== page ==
Two-Income Families Benefit from ‘Paycheck Checkup’
Many two-income families will be able to change or reduce withholding due to the passage of the Tax Cuts and Jobs Act (TCJA). The TCJA increased the standard deduction to $24,000 for couples. It also eliminated personal exemptions, increased the Child Tax Credit and changed both the tax rates and brackets.
If you and your spouse have two or more sources of income, you could be overwithholding or underwithholding. The “Paycheck Checkup” is especially useful with two-income families because it shows the best withholding amounts for your specific situation.
To use the Withholding Calculator, you should have your 2017 tax returns and a recent paystub for both spouses. To protect your identity, the Withholding Calculator does not ask for your name, Social Security Number, address or bank account numbers. It also does not save or record the data you enter.
After you use the Withholding Calculator and enter the requisite information, you may need to contact your employer to update your IRS Form W-4. Your employer will use the new Form W-4 with your updated withholding allowances to adjust the amounts withheld from your paycheck.
With the increased $24,000 standard deduction, many couples with two incomes will be able to reduce withholding and increase their monthly take-home amounts.
GRAT Included in Estate
In Badgley, Judith v. United States; No. 4:17-cv-00877 (17 May 2018), a United States District Court for the Northern District of California denied a $3,810,004 estate tax refund request and upheld full inclusion of a grantor retained annuity trust (GRAT) in the estate.
Decedent Patricia Yoder held real property interests in the Y & Y Company, a California partnership. On February 1, 1998, Yoder transferred her one-half partnership interest in Y & Y Company to a 15-year GRAT. The GRAT made a 12.5% payment in the amount of $302,259 per year. Yoder’s two daughters were the GRAT remainder beneficiaries. They were scheduled to receive their remainder interest on February 1, 2013.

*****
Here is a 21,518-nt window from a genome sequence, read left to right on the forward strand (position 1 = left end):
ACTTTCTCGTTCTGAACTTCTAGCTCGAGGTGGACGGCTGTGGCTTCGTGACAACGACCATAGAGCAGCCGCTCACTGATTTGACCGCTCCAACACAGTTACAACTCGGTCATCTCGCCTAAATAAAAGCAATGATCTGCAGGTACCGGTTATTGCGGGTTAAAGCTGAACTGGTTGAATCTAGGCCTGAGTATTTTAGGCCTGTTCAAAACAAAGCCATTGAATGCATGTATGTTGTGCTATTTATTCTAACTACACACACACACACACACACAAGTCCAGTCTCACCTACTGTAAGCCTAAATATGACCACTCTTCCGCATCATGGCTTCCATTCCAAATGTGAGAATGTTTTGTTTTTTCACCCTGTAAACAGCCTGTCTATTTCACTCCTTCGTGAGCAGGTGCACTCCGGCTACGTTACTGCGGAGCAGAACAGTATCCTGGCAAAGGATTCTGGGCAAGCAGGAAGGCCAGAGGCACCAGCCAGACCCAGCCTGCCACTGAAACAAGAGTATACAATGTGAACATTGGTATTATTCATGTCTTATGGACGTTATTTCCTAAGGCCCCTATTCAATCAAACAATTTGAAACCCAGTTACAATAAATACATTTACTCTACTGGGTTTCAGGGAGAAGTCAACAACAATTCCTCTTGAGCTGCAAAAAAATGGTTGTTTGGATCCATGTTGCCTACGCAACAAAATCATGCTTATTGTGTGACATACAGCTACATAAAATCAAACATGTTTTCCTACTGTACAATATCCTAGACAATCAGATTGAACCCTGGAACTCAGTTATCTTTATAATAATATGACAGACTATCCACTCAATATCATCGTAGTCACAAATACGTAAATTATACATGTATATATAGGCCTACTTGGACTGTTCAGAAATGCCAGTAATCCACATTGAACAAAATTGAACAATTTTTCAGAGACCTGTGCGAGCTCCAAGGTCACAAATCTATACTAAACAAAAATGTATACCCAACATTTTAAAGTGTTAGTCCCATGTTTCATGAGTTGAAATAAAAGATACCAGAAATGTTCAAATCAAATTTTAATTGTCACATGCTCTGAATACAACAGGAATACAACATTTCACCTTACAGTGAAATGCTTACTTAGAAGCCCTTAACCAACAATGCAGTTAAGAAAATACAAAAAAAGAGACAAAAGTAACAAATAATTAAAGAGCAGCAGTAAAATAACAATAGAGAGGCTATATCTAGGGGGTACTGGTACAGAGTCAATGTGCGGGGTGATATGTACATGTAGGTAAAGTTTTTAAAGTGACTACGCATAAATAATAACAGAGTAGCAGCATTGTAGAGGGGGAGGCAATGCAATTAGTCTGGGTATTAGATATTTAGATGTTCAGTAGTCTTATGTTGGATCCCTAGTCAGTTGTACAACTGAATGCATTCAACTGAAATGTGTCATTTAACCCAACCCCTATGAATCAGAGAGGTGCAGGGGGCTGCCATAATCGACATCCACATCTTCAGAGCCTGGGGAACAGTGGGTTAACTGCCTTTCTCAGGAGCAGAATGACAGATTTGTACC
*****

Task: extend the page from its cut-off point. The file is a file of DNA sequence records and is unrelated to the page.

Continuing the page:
Patricia Yoder received the GRAT payments and passed away on September 30, 2012. Her executor reported a gross estate of $36,829,057 (with full inclusion of the GRAT assets) and paid estate tax of $11,187,475. Subsequently, executor Judith Badgley filed a Claim for Refund and Adjustment in the amount of $3,810,004.
The District Court noted Sec. 2036(a)(1) requires inclusion of a GRAT if the annuitant does not survive the stated term. The executor claimed that only “income” and not an “annuity” was subject to Sec. 2036 inclusion. This claim was rejected by the Court.
Second, the executor claimed the IRS formula for valuing the GRAT was invalid because it assumed a payment from income. However, the Court held that the formula “reasonably looks to the amount of property needed, given the interest rate at the time of death, to fund the annuity.”
Because the interest rate was low when decedent passed away in 2012, the IRS formula required inclusion of the full GRAT value. However, the Court concluded the regulation was reasonable and the full value is required to be included in the estate. The request for a refund was denied.
IRS Opposes SALT Charitable Deduction Strategy
The Tax Cuts and Jobs Act limited state and local tax deductions (SALT) to $10,000. Because most state and local taxes are no longer deductible, some states fear pressure from taxpayers to reduce state and local taxes. As a result, creative efforts are underway to substitute a charitable deduction for the SALT deduction.
In response to actions by several states to permit “charitable” gifts to state funds in exchange for a state tax credit, the Service published Notice 2018-54; 2018-24 IRB 1 (23 May 2018).
The Notice promises the Service will issue proposed regulation to preclude “legislative proposals that would allow taxpayers to make transfers to funds controlled by state or local governments, or other transferees specified by the state, in exchange for credits against the state or local taxes that the taxpayer is required to pay.”
The Service objects to these strategies because the purpose is to allow these “transfers as fully deductible charitable contributions for federal income tax purposes, while using the same transfers to satisfy state or local tax liabilities.”
In the view of the IRS, these creative strategies “circumvent the new statutory limitation on state and local tax deductions” and “taxpayers should be mindful that federal law controls the proper characterization of payments for federal income tax purposes.”
Editor’s Note: With billions of tax dollars at stake, there will be litigation between states and the federal government over this SALT issue. Meanwhile, CPAs for many taxpayers who are concerned about the loss of the SALT deduction are encouraging them to increase their charitable giving in order to reduce taxes.
Applicable Federal Rate of 3.4 for June — Rev. Rul. 2018-16; 2018-23 IRB 1 (16 May 2018)
The IRS has announced the Applicable Federal Rate (AFR) for June of 2018. The AFR under Section 7520 for the month of June is 3.4%. The rates for May or 3.2% or April of 3.2% also may be used. The highest AFR is beneficial for charitable deductions of remainder interests. The lowest AFR is best for lead trusts and life estate reserved agreements. With a gift annuity, if the annuitant desires greater tax-free payments the lowest AFR is preferable. During 2018, pooled income funds in existence less than three tax years must use a 1.4% deemed rate of return. Federal rates are available by clicking here.